When the Coronavirus pandemic began at the start of March, we all quickly understood that we would have to adapt our day-to-day lives to fight the invisible enemy. Businesses promptly moved to a remote setup, schools and restaurants shut, and a whole host of other measures were put in place to prevent the spread of the virus and to ensure that the health services weren’t overburdened.
But I think few of us realised at that point, that some of the changes to our daily lives may well be much more long-lasting than the months spent in quarantine. The pandemic will inevitably end, but what will remain? We take a look at the five technologies which we think are likely to continue growing in the post-COVID world.
Digital and contactless banking
Concerned that cash may aid the spread of the virus, banks in several countries including the States have implemented measures to heavily encourage card payments and to ensure that banknotes are safe to use before they go into circulation. With bank branches shut in many major cities, account holders have also been forced to move all of their operations online.
While digital transactions have been around for years, there are still many banks which do not enable you to open an account remotely. COVID has significantly accelerated their impetus to do so
– and the post-Corona world is likely to see a vast increase in remote customer onboarding and a further digitization in banking. If you would like to read more about financial onboarding, you may be interested in the below article:
However, the World Bank has revealed that there are more than 1.7 billion unbanked people, who may not have easy access to digital payments. Companies such as TrustStamp are paving the way in facilitating easy onboarding through the use of facial biometrics to enable as many people as possible in the developing world to be able to open a bank account.
Remote work tools
In a recent report, Microsoft stated that remote work is here for good.
The giant says it saw an increase of 12 million users in the first week of stay-at-home government orders, with the number of minute meetings increasing threefold over March 15, for a total of 2.7 billion minutes in one day.
There’s no doubt that while the shift to working remotely has been a challenge, tools like Slack, Zoom, and Microsoft Teams have eased our way in remaining productive while being unable to meet face-to-face with colleagues. For many companies, the pandemic has proven that a remote setup can be just as productive as an office one, and some such as Twitter and Square have already said that their employees can work remotely forever going forward.
If you would like to find out more about our tips for communicating effectively in remote more, see our article below:
With the spread of COVID-19, many countries have implemented precautions in GP surgeries, moving all consultations to either phone or video-conferencing. Telehealth can be an effective way to contain virus spread while still providing primary care.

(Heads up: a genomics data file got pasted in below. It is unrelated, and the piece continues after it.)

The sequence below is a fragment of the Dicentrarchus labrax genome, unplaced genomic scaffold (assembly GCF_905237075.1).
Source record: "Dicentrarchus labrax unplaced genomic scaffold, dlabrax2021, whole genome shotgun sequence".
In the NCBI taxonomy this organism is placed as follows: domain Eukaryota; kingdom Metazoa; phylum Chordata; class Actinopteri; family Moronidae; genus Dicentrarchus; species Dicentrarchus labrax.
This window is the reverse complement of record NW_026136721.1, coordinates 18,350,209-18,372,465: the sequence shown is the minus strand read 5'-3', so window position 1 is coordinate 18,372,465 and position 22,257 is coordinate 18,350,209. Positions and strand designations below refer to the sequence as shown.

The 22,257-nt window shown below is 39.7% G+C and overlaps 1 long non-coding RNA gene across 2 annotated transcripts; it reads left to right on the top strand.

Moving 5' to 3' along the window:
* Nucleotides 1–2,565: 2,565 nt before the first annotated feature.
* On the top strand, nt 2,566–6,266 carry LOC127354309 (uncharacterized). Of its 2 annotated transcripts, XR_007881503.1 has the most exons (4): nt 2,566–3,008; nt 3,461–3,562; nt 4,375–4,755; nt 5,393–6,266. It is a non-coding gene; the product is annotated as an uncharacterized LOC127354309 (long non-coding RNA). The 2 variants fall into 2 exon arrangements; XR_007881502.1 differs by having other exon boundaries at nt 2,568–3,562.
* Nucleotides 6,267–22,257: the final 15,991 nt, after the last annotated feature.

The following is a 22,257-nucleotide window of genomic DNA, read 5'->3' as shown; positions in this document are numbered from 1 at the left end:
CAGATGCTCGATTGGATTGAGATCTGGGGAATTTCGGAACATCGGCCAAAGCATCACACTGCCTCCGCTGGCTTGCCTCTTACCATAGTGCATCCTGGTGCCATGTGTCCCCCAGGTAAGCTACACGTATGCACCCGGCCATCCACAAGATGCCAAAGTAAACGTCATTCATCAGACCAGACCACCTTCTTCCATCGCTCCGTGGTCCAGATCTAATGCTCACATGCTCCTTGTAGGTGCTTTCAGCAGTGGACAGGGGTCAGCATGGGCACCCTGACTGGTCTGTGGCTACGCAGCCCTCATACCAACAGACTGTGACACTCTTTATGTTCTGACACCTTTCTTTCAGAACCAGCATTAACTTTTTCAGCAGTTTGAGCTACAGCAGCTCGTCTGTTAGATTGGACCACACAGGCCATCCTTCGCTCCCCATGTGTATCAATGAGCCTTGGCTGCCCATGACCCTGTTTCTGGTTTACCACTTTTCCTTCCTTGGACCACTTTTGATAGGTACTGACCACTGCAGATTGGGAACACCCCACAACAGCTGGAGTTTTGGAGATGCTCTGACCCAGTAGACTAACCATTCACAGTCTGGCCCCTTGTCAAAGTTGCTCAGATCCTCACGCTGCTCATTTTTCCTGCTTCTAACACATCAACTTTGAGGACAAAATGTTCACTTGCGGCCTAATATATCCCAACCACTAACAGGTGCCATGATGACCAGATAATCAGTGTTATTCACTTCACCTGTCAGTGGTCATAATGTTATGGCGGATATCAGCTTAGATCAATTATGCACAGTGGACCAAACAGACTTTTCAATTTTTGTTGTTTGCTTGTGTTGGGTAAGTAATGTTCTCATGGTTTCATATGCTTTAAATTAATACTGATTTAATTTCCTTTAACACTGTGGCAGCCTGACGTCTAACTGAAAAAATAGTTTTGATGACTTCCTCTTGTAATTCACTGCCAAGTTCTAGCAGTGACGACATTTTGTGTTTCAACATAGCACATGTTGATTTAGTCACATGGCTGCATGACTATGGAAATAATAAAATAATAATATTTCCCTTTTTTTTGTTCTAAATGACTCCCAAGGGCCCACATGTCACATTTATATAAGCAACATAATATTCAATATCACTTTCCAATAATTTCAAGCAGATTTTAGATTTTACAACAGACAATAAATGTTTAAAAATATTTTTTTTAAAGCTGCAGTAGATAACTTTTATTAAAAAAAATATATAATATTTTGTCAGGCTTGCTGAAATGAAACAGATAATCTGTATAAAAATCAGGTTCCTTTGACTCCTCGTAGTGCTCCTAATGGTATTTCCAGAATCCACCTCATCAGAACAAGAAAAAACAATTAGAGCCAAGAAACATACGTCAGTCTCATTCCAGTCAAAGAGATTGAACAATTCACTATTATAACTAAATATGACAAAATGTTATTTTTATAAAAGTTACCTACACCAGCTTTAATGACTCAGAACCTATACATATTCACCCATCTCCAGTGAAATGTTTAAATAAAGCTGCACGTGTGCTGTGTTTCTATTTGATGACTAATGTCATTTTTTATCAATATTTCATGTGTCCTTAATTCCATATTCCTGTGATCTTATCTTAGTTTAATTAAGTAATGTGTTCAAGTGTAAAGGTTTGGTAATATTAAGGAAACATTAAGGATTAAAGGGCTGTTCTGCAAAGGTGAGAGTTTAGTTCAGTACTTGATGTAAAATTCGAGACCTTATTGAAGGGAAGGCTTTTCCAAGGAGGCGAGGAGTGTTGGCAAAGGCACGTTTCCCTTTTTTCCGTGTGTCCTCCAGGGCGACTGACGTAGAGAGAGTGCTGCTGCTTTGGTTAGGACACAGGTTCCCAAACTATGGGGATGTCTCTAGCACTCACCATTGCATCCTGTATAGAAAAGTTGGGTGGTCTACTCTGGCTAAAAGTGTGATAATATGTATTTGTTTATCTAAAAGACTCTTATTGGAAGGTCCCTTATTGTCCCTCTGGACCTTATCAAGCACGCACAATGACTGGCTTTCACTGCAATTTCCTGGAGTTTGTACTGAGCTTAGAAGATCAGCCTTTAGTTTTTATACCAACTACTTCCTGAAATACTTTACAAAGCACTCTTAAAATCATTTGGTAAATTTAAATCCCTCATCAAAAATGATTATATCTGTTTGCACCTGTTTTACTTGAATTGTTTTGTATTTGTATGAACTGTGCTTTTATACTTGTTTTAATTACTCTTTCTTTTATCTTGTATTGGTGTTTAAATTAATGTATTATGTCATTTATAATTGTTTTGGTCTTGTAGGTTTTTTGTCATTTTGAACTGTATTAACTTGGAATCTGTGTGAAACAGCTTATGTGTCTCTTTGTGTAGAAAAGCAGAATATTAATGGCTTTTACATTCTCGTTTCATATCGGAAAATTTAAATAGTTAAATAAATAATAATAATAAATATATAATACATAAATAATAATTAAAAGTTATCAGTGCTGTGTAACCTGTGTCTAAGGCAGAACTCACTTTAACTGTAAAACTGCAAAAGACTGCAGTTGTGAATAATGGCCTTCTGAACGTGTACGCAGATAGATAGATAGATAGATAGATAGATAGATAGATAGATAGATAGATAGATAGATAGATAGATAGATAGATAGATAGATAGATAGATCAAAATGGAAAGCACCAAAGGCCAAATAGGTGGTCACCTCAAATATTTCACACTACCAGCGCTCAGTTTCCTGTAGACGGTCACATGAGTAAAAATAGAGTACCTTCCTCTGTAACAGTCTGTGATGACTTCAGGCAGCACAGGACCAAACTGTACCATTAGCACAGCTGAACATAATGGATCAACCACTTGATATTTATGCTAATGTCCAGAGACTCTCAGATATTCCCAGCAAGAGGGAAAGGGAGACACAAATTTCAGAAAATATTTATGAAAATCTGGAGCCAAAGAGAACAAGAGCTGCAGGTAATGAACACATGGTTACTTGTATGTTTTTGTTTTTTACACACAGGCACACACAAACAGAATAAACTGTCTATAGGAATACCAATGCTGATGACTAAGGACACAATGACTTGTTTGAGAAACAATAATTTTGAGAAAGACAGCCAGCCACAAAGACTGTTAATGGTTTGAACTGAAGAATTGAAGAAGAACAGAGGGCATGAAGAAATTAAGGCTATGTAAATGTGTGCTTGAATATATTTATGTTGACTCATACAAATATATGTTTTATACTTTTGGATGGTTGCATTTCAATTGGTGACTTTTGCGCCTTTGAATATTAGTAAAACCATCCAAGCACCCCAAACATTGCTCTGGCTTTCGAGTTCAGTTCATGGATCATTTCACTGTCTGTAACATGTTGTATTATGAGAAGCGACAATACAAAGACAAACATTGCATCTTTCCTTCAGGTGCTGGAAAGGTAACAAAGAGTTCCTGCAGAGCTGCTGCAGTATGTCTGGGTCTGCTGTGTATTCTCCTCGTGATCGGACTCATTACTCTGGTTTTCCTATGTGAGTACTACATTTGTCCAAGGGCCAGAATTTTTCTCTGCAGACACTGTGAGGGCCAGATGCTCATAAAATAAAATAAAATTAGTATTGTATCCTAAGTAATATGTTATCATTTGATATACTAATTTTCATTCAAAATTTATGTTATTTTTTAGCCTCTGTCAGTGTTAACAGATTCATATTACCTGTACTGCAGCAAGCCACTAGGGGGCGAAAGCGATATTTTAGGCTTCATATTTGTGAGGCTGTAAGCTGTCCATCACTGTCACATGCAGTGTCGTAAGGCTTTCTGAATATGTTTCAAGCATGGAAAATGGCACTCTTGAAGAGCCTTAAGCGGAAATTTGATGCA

Wearable personal IoT devices can track vital signs of illness in patients and chatbots are able to make initial diagnoses based on symptoms identified by patients.
GPs in some countries have already commented on the increased efficiency of the telehealth system
– which may well continue long after the danger of the current pandemic has passed.
However, it is important to note that telehealth requires a certain level of tech literacy to operate as well as decent internet access. Healthcare provision is also highly regulated in most countries, and doctors typically can only provide medical care to patients in the same jurisdiction – this may mean that regulations would have to be rewritten before public telehealthcare is used more broadly. Still, it’s definitely an industry to watch.
With many countries around the world announcing school and university closures during the pandemic, students all over the world have resorted to eLearning in order to be able to continue their education and to prevent learning loss. While in some cases (particularly for younger pupils), the lack of face-to-face interaction is strongly felt, others have found that remote online learning suited them better than real-life lessons.
There has also been a rise in adult-learning, with people using quarantine as an opportunity to upskill themselves
– in order to be in a better position when the job market recovers. The technologies involved in distance learning are not dissimilar to those used in remote work, and include video-conferencing, augmented reality and even AI robot teachers.
If you’d like to learn more about what works in this sector, check out our article below:
E-commerce and home deliveries
New data from IMRG has revealed that UK online retail sales rose by 22% in the first week of April compared to the same time last year. The same upswing has been seen by countries around the world as the pandemic has transformed what was previously a nice-to-have into a necessity, particularly for the more vulnerable members of society. In many countries, the retail sector has failed to cope with the increase in demand, but plans are already in place to scale up operations.
There has been news of Chinese e-commerce companies ramping up their development of robot deliveries – another area to watch in years to come.
Likewise, there has been a significant rise in takeaway deliveries, with restaurants which have previously never offered the service, now joining in, in order to survive. This is good news for consumers, who are faced with increased choice – a trend which is likely to continue in the future.
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